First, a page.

What is a company nexus?
The State nexus of an entity, i.e., corporation, Limited Liability Company, (LLC), Trust, Foundation, Non-Profit or Partnerships is established by the links and relationships that the entity maintains within a particular State. Some of these include the State where the bank account is established, the listed phone numbers of the company, the mailing address of the company, and most important is any physical plant or office location.
How does a state tax auditor view the nexus?
Different states in the U.S. define the entity nexus in different ways. Massachusetts defines the business nexus as (830 CMR 63.39.1):
- the buying, selling, or procuring of services or property.
- the execution of contracts.
- the exercise or enforcement of contract rights.
- the maintenance of a place of business.
- the employment of labor; and
- every other act, power, right, privilege or immunity exercised or enjoyed in Massachusetts as an incident to or by virtue of the powers and privileges acquired through the corporate form.
Public Law 86-272 (15 USC 381) Exemption
In 1959 U.S Congress passed Public Law 86-272 (15 USC 381); this law prohibits a State from imposing an income tax where a taxpayer’s activities are limited to solicitation of orders by such person, or his representative, in such State for sales of tangible personal property, which those orders are sent outside the State for approval or rejection, and if approved, are filled by shipment or delivery from a point outside the State. Public Law 86-272, (15 USC 381) applies to companies that sell tangible personal property, it is unavailable for firms that offer a service or other product, generally.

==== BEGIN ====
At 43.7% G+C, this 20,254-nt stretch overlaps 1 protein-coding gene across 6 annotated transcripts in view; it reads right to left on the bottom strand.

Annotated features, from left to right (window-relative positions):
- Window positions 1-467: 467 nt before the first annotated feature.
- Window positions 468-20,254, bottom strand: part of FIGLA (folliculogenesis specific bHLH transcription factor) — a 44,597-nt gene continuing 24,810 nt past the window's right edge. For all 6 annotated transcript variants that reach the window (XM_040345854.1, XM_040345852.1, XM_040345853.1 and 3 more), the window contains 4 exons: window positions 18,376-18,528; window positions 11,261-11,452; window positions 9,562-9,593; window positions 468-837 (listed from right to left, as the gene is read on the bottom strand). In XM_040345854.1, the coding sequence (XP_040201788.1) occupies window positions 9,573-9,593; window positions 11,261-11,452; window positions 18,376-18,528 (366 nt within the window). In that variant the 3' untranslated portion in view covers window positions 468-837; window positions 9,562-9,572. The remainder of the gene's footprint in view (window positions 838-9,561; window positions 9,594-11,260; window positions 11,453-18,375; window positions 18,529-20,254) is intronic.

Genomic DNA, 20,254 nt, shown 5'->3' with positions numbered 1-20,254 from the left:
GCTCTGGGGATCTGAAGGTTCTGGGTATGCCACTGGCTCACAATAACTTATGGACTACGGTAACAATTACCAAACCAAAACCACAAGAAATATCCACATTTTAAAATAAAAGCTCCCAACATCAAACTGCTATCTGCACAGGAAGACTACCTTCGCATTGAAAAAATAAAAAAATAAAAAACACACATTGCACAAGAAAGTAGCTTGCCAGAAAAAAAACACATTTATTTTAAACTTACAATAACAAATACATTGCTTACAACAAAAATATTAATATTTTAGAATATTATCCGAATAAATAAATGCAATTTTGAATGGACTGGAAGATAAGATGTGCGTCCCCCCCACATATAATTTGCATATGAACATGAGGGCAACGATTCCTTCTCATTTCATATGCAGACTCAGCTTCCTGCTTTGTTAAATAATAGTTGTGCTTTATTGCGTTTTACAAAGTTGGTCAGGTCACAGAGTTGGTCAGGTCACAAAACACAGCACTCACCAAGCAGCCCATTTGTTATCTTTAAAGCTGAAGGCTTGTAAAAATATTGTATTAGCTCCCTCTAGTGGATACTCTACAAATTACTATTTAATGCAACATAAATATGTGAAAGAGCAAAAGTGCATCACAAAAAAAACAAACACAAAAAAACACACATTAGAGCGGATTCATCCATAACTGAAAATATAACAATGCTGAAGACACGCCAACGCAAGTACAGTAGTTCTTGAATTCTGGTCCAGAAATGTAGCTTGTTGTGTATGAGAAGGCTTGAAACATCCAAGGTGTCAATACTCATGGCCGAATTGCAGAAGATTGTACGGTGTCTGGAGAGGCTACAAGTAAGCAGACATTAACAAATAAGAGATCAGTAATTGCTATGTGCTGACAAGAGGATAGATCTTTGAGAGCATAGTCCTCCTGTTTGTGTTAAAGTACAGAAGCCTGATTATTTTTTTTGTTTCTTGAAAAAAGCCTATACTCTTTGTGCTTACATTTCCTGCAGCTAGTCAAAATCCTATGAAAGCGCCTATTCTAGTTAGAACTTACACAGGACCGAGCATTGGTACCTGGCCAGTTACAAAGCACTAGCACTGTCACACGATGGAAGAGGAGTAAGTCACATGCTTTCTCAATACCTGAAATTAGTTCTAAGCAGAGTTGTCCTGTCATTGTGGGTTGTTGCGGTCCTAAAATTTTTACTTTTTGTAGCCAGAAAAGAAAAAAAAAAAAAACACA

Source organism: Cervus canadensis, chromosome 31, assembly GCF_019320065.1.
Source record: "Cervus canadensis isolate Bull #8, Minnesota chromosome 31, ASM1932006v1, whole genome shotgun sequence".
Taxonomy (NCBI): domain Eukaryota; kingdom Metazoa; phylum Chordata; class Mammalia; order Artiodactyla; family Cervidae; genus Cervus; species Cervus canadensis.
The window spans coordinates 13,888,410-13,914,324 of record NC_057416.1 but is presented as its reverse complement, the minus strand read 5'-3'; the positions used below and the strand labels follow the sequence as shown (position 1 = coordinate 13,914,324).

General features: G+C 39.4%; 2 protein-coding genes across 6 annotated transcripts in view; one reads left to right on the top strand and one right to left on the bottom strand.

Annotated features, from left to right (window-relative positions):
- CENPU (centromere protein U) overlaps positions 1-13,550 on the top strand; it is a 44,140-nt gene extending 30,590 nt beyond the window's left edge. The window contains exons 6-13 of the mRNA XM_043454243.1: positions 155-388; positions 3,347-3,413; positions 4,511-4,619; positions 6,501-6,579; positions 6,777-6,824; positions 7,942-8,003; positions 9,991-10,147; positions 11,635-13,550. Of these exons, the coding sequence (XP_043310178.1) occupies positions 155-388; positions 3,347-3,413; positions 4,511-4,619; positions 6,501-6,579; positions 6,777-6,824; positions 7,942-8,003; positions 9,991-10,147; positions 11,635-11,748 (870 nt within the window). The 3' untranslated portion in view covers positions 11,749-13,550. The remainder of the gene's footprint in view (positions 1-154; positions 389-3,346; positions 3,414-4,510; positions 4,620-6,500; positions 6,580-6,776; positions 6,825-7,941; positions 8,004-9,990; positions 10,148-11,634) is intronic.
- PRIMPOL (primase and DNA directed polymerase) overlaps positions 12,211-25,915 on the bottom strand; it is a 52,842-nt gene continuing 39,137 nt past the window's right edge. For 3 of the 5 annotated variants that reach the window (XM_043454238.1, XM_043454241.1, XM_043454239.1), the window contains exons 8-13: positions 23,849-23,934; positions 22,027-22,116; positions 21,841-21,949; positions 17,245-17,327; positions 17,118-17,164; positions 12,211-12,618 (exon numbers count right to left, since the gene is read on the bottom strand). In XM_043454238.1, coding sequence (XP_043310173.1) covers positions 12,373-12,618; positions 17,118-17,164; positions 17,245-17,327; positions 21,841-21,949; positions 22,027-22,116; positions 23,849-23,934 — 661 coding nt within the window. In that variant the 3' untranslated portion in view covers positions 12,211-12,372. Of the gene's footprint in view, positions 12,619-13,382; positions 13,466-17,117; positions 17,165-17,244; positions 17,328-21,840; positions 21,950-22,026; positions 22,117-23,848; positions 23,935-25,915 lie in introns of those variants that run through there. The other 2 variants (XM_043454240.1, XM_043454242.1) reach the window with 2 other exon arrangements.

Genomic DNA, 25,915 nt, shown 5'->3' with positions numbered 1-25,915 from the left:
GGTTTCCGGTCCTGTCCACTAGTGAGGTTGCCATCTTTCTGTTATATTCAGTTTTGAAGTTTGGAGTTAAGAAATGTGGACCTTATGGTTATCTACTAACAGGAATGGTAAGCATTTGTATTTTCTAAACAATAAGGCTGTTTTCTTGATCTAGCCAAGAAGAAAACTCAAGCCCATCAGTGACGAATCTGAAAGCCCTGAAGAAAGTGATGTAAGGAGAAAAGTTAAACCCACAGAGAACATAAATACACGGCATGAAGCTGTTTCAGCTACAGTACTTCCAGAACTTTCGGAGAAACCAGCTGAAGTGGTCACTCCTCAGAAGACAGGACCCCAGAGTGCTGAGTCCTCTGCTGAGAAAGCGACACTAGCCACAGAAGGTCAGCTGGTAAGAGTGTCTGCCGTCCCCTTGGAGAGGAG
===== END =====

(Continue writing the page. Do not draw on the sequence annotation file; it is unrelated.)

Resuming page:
Every state and local taxing jurisdiction approaches taxation differently— this is the primary reason state and local tax issues are complicated and require planning. There are jurisdictional boundaries and exemptions established under State law available for firms that offer services or products other than tangible personal property. This is dependent on the nexus test(s) for each State. In most cases the general test focusses on the physical location of the office or plant.
Physical Presence Test
Most court challenges have focused on whether out-of-state corporations must pay sales tax in another state it sells products in. Cases like National Bellas Hess, Inc. v. Department of Revenue of Ill., and Quill Corp. v. North Dakota, have shown that a foreign company only pays tax in a state in which it has a physical presence.